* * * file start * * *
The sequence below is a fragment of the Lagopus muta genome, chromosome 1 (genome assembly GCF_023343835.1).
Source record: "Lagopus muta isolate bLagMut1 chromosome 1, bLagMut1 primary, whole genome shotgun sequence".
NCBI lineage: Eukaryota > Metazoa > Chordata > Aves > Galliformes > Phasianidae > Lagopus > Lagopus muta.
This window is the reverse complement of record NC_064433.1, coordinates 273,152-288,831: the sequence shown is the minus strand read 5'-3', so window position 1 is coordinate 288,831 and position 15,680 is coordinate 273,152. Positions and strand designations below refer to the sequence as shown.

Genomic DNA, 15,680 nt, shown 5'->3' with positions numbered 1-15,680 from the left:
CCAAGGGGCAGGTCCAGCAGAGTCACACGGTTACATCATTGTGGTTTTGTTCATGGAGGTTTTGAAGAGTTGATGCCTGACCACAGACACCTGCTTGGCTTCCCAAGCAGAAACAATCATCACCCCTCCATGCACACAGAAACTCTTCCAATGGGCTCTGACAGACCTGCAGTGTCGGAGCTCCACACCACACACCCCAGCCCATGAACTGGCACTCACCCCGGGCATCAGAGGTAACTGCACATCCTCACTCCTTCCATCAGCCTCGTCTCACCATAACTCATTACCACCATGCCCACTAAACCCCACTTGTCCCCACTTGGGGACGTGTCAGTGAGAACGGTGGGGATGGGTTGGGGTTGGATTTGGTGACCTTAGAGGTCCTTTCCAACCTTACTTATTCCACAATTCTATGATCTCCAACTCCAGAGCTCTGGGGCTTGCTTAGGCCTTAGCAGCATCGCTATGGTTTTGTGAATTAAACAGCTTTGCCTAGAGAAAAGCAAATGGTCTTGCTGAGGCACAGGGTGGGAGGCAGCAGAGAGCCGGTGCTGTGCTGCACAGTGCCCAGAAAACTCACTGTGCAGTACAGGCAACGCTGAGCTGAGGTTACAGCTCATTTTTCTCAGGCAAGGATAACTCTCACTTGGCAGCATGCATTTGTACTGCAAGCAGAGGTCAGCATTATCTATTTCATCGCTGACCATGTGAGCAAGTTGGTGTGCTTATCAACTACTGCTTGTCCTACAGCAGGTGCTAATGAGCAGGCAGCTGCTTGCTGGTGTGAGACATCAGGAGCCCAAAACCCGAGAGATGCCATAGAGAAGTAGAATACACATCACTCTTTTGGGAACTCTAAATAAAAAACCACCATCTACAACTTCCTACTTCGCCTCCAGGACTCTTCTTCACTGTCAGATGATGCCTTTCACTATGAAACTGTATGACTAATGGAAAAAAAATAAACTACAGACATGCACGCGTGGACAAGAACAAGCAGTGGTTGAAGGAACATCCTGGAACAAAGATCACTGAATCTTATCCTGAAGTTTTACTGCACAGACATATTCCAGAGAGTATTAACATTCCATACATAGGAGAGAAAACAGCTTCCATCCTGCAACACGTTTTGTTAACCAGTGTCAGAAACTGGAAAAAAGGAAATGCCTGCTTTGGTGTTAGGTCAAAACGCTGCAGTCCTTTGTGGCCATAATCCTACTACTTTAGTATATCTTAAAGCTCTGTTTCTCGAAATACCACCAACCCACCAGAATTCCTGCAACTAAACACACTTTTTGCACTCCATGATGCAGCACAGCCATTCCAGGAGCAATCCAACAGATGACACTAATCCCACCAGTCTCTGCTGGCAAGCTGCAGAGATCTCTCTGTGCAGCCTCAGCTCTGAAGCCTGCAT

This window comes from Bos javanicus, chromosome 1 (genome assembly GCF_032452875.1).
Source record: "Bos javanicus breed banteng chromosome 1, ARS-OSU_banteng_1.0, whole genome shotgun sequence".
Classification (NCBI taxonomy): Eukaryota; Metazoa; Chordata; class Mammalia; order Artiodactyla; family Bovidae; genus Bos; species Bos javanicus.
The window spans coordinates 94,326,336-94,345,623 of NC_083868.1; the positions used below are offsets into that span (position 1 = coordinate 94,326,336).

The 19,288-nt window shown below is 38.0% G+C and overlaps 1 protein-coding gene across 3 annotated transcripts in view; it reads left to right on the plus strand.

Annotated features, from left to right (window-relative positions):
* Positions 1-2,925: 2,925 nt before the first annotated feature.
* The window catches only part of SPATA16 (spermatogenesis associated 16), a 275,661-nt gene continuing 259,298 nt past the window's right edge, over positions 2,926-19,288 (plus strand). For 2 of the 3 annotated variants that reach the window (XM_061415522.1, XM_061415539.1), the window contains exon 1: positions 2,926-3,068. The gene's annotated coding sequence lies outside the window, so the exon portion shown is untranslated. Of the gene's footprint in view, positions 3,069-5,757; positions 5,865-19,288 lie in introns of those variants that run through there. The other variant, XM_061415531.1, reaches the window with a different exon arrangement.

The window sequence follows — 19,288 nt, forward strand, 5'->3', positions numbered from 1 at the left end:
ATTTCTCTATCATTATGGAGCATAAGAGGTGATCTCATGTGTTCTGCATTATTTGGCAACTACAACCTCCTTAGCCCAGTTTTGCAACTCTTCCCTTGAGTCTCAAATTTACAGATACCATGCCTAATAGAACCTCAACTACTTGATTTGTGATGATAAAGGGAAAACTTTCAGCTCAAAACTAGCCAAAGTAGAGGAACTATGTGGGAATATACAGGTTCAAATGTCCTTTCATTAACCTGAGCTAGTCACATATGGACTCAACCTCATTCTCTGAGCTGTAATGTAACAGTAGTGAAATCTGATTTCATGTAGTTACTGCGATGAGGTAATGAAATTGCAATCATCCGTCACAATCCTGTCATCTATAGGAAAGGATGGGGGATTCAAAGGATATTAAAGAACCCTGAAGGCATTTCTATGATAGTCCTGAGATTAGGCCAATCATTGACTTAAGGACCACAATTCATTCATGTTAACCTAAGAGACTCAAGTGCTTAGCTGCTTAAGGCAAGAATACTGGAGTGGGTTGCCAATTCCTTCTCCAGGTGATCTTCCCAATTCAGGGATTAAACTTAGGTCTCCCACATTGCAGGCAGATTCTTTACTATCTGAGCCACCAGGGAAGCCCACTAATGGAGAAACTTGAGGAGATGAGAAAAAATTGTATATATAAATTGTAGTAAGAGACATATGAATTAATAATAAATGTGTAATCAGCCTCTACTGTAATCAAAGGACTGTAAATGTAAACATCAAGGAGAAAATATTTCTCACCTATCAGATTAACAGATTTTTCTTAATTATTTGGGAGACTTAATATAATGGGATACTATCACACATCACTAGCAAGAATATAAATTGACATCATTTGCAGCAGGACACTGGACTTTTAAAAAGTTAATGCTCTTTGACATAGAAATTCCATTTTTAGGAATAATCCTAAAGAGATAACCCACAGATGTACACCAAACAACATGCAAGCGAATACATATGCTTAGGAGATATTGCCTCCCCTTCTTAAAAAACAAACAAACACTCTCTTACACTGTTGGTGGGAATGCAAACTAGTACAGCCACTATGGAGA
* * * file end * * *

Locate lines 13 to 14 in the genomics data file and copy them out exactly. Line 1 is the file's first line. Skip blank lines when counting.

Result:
* Positions 1-2,925: 2,925 nt before the first annotated feature.
* The window catches only part of SPATA16 (spermatogenesis associated 16), a 275,661-nt gene continuing 259,298 nt past the window's right edge, over positions 2,926-19,288 (plus strand). For 2 of the 3 annotated variants that reach the window (XM_061415522.1, XM_061415539.1), the window contains exon 1: positions 2,926-3,068. The gene's annotated coding sequence lies outside the window, so the exon portion shown is untranslated. Of the gene's footprint in view, positions 3,069-5,757; positions 5,865-19,288 lie in introns of those variants that run through there. The other variant, XM_061415531.1, reaches the window with a different exon arrangement.